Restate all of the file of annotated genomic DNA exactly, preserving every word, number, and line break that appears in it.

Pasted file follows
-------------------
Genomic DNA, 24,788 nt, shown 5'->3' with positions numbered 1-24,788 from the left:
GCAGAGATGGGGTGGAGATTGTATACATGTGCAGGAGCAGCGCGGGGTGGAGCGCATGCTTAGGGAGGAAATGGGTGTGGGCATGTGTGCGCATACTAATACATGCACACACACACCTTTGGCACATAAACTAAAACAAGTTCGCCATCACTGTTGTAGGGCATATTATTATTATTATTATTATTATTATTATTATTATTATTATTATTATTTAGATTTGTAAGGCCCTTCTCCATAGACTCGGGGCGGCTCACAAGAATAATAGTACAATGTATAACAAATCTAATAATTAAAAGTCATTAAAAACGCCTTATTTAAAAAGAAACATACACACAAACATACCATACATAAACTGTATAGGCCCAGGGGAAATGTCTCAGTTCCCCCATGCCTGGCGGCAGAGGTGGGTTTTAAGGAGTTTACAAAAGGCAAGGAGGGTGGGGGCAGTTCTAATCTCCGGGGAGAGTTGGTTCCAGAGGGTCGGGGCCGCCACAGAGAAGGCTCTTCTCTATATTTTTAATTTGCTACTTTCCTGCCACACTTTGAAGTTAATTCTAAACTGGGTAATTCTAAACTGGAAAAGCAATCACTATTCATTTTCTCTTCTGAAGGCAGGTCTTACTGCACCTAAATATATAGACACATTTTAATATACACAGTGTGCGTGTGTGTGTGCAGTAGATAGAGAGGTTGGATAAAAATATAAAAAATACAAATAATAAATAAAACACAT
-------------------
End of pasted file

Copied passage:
Genomic DNA, 24,788 nt, shown 5'->3' with positions numbered 1-24,788 from the left:
GCAGAGATGGGGTGGAGATTGTATACATGTGCAGGAGCAGCGCGGGGTGGAGCGCATGCTTAGGGAGGAAATGGGTGTGGGCATGTGTGCGCATACTAATACATGCACACACACACCTTTGGCACATAAACTAAAACAAGTTCGCCATCACTGTTGTAGGGCATATTATTATTATTATTATTATTATTATTATTATTATTATTATTATTATTTAGATTTGTAAGGCCCTTCTCCATAGACTCGGGGCGGCTCACAAGAATAATAGTACAATGTATAACAAATCTAATAATTAAAAGTCATTAAAAACGCCTTATTTAAAAAGAAACATACACACAAACATACCATACATAAACTGTATAGGCCCAGGGGAAATGTCTCAGTTCCCCCATGCCTGGCGGCAGAGGTGGGTTTTAAGGAGTTTACAAAAGGCAAGGAGGGTGGGGGCAGTTCTAATCTCCGGGGAGAGTTGGTTCCAGAGGGTCGGGGCCGCCACAGAGAAGGCTCTTCTCTATATTTTTAATTTGCTACTTTCCTGCCACACTTTGAAGTTAATTCTAAACTGGGTAATTCTAAACTGGAAAAGCAATCACTATTCATTTTCTCTTCTGAAGGCAGGTCTTACTGCACCTAAATATATAGACACATTTTAATATACACAGTGTGCGTGTGTGTGTGCAGTAGATAGAGAGGTTGGATAAAAATATAAAAAATACAAATAATAAATAAAACACAT